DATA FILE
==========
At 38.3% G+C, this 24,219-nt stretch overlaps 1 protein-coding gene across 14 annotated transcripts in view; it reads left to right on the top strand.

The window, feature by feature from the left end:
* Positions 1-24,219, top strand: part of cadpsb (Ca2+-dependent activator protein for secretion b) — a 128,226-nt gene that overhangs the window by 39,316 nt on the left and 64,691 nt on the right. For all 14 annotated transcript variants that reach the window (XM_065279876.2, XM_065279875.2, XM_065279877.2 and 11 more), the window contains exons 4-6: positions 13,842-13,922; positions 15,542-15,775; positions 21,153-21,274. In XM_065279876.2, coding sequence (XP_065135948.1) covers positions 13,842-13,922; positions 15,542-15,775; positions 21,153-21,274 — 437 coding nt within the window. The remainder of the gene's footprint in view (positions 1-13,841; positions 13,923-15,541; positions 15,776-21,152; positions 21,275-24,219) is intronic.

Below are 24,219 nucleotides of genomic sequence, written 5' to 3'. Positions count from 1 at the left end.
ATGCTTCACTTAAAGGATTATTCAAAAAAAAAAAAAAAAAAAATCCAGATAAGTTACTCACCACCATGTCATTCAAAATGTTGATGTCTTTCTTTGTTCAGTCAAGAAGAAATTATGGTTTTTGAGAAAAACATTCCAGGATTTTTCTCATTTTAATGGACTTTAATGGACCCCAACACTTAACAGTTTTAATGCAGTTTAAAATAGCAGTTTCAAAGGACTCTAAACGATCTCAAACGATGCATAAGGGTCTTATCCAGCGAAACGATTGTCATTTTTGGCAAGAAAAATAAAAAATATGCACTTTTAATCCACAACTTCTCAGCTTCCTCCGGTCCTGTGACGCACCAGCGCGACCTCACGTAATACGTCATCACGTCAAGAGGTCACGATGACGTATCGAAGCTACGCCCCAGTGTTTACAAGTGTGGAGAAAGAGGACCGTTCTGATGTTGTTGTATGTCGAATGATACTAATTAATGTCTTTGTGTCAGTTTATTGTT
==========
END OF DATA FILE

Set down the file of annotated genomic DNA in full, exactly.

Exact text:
At 38.3% G+C, this 24,219-nt stretch overlaps 1 protein-coding gene across 14 annotated transcripts in view; it reads left to right on the top strand.

The window, feature by feature from the left end:
* Positions 1-24,219, top strand: part of cadpsb (Ca2+-dependent activator protein for secretion b) — a 128,226-nt gene that overhangs the window by 39,316 nt on the left and 64,691 nt on the right. For all 14 annotated transcript variants that reach the window (XM_065279876.2, XM_065279875.2, XM_065279877.2 and 11 more), the window contains exons 4-6: positions 13,842-13,922; positions 15,542-15,775; positions 21,153-21,274. In XM_065279876.2, coding sequence (XP_065135948.1) covers positions 13,842-13,922; positions 15,542-15,775; positions 21,153-21,274 — 437 coding nt within the window. The remainder of the gene's footprint in view (positions 1-13,841; positions 13,923-15,541; positions 15,776-21,152; positions 21,275-24,219) is intronic.

Below are 24,219 nucleotides of genomic sequence, written 5' to 3'. Positions count from 1 at the left end.
ATGCTTCACTTAAAGGATTATTCAAAAAAAAAAAAAAAAAAAATCCAGATAAGTTACTCACCACCATGTCATTCAAAATGTTGATGTCTTTCTTTGTTCAGTCAAGAAGAAATTATGGTTTTTGAGAAAAACATTCCAGGATTTTTCTCATTTTAATGGACTTTAATGGACCCCAACACTTAACAGTTTTAATGCAGTTTAAAATAGCAGTTTCAAAGGACTCTAAACGATCTCAAACGATGCATAAGGGTCTTATCCAGCGAAACGATTGTCATTTTTGGCAAGAAAAATAAAAAATATGCACTTTTAATCCACAACTTCTCAGCTTCCTCCGGTCCTGTGACGCACCAGCGCGACCTCACGTAATACGTCATCACGTCAAGAGGTCACGATGACGTATCGAAGCTACGCCCCAGTGTTTACAAGTGTGGAGAAAGAGGACCGTTCTGATGTTGTTGTATGTCGAATGATACTAATTAATGTCTTTGTGTCAGTTTATTGTT